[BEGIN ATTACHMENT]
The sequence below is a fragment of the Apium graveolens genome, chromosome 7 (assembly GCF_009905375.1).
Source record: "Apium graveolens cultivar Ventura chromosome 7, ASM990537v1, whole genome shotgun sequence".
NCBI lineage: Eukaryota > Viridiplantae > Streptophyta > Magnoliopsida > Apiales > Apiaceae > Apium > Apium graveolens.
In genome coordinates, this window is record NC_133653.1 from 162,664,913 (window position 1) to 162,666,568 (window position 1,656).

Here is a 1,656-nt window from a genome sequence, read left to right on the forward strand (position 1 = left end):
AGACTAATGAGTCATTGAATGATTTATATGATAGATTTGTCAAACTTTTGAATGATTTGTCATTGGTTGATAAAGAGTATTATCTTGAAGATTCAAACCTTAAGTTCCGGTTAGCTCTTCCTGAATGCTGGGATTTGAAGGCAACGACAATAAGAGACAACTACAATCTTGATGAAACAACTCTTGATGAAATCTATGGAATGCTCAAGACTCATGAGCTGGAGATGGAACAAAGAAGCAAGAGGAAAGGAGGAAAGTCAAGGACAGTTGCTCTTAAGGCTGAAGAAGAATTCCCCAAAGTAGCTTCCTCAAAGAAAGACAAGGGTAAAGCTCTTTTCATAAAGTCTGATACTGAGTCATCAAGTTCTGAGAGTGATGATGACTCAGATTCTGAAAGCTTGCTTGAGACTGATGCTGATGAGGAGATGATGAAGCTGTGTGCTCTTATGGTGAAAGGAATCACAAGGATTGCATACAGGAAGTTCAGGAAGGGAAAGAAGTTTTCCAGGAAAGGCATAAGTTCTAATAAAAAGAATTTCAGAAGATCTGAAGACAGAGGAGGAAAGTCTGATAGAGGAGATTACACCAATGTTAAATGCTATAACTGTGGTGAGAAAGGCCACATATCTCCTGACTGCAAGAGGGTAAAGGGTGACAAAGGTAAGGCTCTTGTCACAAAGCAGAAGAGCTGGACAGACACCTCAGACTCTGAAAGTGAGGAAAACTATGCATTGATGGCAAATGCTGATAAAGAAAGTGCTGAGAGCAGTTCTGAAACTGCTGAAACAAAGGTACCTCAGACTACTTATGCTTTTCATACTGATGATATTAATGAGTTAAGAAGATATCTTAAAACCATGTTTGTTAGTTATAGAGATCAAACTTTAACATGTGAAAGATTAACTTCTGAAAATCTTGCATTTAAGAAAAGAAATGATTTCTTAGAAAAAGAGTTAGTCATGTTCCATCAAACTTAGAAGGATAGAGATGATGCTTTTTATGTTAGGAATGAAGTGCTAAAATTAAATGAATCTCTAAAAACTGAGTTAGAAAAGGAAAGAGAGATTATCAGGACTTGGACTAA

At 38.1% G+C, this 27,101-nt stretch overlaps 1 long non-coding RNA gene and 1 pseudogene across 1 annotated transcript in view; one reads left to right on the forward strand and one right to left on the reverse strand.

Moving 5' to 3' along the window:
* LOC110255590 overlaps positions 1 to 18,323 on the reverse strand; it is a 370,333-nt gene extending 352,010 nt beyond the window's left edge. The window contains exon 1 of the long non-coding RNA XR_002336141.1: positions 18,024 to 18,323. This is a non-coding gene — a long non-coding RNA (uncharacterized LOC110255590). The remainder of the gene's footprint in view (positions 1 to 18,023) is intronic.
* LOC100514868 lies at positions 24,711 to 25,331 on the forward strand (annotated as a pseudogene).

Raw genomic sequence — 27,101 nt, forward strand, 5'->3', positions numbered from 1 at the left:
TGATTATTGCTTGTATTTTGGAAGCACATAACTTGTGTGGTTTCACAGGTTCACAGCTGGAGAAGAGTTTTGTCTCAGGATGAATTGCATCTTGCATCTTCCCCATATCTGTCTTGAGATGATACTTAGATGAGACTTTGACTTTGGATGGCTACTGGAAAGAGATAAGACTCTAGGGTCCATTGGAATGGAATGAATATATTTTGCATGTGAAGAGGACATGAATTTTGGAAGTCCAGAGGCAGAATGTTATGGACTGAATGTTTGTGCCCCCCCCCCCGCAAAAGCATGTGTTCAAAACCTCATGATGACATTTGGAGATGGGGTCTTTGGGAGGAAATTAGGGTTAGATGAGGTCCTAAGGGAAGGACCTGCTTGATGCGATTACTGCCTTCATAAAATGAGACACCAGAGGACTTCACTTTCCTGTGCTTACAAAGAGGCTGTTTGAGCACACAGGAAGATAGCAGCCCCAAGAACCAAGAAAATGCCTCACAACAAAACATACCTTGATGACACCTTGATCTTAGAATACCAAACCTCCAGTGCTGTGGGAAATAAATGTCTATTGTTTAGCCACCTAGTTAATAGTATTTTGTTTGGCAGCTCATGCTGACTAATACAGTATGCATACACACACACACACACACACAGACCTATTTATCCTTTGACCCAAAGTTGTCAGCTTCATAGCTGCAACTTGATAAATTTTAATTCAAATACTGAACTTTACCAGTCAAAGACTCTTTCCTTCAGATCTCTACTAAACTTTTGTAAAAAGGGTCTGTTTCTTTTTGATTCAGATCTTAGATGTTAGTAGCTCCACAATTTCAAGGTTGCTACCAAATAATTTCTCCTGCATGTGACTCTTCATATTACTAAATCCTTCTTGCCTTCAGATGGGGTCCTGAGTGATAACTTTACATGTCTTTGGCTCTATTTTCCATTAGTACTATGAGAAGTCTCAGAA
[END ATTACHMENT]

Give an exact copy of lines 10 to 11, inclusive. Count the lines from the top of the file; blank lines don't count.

* LOC100514868 lies at positions 24,711 to 25,331 on the forward strand (annotated as a pseudogene).

Raw genomic sequence — 27,101 nt, forward strand, 5'->3', positions numbered from 1 at the left: